Perspicacity 13. In any case, extreme divisiveness is not good.
Charlie said that one of his favorite incidents from history occurred in the days of the Punic Wars. Rome couldn’t afford to lose wars because when that happened, people became slaves. But, in this unusual case, Rome paid back 2/3rds of the war debt (in hard money) before the war was over. The emperors kept debasing the currency during the period but the right lesson for us to take away was from the guys who had the discipline to pay back the debt. He doesn’t like the message that we can’t have tax increases in the US under any circumstance (the current stance of Republicans). But, the other idea that the rich should pay all the tax is equally crazy (the current stance of the Democrats). The rich should pay the majority of the taxes but everyone should pay moderate taxes.
In any case, extreme divisiveness is not good. He remembers real nobility among the American political class in the past. After World War 1 the Allies decided to make the Germans really pay for their transgressions and that decision led to the rise of Hitler. If he had been a little wiser, Hitler’s ancestors might still be in charge of the world. Charlie claimed that the Allies won the war because of luck and Hitler’s blunders. Fortunately, we learned after World War 1 that we don’t want to do things that cause desperation and thus decided not to be vindictive after World War 2. The Germans had put Jews in ovens and the Japanese marched people to death. But, what did we decide to do? We decided to give them money and let bygones be bygones. It was a great decision, especially the Marshall Plan.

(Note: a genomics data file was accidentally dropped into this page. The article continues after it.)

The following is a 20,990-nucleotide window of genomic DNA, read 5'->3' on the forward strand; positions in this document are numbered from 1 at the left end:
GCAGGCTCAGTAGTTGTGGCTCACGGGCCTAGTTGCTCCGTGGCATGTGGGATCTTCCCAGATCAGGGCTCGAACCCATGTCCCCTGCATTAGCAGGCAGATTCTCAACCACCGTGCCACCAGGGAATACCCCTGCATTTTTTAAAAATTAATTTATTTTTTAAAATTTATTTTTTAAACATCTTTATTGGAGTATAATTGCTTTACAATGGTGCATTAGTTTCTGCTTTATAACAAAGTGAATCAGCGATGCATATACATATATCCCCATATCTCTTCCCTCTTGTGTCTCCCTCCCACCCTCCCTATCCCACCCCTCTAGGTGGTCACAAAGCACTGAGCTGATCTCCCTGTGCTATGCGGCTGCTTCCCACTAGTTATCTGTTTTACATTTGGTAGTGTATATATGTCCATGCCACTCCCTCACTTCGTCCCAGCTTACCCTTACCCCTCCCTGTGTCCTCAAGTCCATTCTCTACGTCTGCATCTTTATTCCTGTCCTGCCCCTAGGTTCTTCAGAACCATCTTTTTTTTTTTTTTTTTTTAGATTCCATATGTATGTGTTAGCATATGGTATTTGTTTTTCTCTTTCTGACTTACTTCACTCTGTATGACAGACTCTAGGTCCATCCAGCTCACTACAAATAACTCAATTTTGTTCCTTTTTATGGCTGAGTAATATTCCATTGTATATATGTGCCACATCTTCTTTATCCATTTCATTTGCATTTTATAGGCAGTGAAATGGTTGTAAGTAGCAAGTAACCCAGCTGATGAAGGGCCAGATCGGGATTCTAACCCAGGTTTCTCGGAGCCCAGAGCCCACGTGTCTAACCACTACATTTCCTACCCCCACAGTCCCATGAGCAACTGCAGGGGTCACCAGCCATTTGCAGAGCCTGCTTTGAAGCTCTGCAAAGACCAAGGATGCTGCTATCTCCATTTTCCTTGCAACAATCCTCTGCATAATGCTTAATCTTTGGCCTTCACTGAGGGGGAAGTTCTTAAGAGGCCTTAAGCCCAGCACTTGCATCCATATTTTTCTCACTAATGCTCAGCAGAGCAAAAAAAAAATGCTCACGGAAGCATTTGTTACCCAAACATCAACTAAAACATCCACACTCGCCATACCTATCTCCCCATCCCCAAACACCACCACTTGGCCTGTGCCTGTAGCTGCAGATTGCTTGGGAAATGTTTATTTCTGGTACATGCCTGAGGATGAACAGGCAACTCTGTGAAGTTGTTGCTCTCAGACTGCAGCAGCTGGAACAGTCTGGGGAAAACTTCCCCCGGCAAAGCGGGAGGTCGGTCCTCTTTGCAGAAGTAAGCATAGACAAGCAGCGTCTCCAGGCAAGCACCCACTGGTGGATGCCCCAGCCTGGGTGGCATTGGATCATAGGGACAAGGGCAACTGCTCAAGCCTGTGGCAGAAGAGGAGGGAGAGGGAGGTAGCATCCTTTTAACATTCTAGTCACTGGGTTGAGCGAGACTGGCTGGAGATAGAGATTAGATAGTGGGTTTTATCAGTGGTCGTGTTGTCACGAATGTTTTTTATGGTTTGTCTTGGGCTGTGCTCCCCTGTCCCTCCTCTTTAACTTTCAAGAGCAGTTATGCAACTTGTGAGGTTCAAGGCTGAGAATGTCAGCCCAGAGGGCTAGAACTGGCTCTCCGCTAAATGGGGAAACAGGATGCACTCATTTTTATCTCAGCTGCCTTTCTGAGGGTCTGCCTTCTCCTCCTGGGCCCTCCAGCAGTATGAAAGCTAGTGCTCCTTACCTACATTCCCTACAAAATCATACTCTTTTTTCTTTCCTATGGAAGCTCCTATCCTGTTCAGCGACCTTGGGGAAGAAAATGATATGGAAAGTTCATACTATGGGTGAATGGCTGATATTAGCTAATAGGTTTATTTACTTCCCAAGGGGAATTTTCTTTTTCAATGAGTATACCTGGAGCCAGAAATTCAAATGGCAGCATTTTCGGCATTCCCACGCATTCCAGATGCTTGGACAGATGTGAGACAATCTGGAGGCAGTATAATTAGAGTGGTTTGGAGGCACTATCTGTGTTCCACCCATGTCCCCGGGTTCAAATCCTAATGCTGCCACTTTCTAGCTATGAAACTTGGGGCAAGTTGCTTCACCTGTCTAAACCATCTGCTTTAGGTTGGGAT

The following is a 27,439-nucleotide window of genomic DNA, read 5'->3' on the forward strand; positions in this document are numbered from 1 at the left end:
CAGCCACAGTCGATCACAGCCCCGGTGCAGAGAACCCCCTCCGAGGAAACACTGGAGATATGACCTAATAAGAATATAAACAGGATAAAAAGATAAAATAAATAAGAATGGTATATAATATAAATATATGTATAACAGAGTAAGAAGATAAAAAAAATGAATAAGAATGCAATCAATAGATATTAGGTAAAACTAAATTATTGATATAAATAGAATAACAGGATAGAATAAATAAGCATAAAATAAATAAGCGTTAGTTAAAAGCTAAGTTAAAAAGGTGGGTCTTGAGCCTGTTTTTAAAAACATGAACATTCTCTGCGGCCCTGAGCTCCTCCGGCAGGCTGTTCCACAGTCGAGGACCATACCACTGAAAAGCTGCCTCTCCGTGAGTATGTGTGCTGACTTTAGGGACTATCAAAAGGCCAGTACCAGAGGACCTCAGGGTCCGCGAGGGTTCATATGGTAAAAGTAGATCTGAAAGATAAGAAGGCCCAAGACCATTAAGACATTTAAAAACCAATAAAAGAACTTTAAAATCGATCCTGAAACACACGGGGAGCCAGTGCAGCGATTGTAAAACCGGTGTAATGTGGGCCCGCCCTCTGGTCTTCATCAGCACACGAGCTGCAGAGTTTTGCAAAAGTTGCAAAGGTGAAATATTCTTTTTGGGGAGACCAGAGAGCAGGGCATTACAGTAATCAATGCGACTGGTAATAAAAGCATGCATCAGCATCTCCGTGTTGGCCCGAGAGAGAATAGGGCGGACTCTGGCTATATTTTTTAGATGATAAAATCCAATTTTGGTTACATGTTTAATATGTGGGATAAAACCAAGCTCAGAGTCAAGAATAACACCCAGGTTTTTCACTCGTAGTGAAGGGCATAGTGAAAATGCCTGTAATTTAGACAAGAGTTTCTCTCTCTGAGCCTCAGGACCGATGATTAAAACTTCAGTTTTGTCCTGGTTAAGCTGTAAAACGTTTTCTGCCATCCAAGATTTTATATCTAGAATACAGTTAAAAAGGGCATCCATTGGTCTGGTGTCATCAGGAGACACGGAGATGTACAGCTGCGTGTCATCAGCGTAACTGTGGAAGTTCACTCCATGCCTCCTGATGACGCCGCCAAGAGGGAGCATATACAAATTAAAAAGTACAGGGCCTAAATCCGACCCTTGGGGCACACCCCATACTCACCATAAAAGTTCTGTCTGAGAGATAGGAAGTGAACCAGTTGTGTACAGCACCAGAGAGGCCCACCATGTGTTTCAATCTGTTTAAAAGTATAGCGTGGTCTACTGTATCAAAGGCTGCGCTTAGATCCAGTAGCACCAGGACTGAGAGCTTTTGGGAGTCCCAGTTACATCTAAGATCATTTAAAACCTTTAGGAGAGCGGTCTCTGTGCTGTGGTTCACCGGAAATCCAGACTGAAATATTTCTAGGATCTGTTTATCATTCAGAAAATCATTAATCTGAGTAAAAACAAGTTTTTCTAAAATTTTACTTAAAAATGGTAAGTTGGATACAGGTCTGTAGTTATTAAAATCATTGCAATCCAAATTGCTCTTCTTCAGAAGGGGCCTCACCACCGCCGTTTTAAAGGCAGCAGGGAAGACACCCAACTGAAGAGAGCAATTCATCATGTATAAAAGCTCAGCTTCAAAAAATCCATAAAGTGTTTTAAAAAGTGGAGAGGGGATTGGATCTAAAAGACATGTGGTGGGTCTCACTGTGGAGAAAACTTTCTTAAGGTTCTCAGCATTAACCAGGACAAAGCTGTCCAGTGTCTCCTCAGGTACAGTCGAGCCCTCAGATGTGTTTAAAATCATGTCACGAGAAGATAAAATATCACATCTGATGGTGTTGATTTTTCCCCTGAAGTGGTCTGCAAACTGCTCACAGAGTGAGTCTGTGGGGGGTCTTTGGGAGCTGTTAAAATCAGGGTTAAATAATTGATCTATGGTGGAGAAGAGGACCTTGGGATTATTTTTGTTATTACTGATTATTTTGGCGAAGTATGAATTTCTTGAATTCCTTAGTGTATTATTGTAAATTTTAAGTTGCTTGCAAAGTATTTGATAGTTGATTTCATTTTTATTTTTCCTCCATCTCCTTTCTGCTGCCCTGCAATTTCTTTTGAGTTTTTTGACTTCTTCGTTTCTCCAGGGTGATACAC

Keynes wrote The Economic Consequences of Peace (in 1919—in which he argued for a more generous peace) and people later realized he was right. Consequently, Americans behaved really well at the end of World War 2. It is hard to imagine the same will be true now. The politicians hate one another and he hates to watch it. He is mildly hopeful it could change. But, the current system is dysfunctional and we need change.
Perspicacity 14. You have to be ready to take advantage of opportunities to succeed. Be ready. You do not want to be timid when great opportunities arise. You may have only one chance to marry the right person.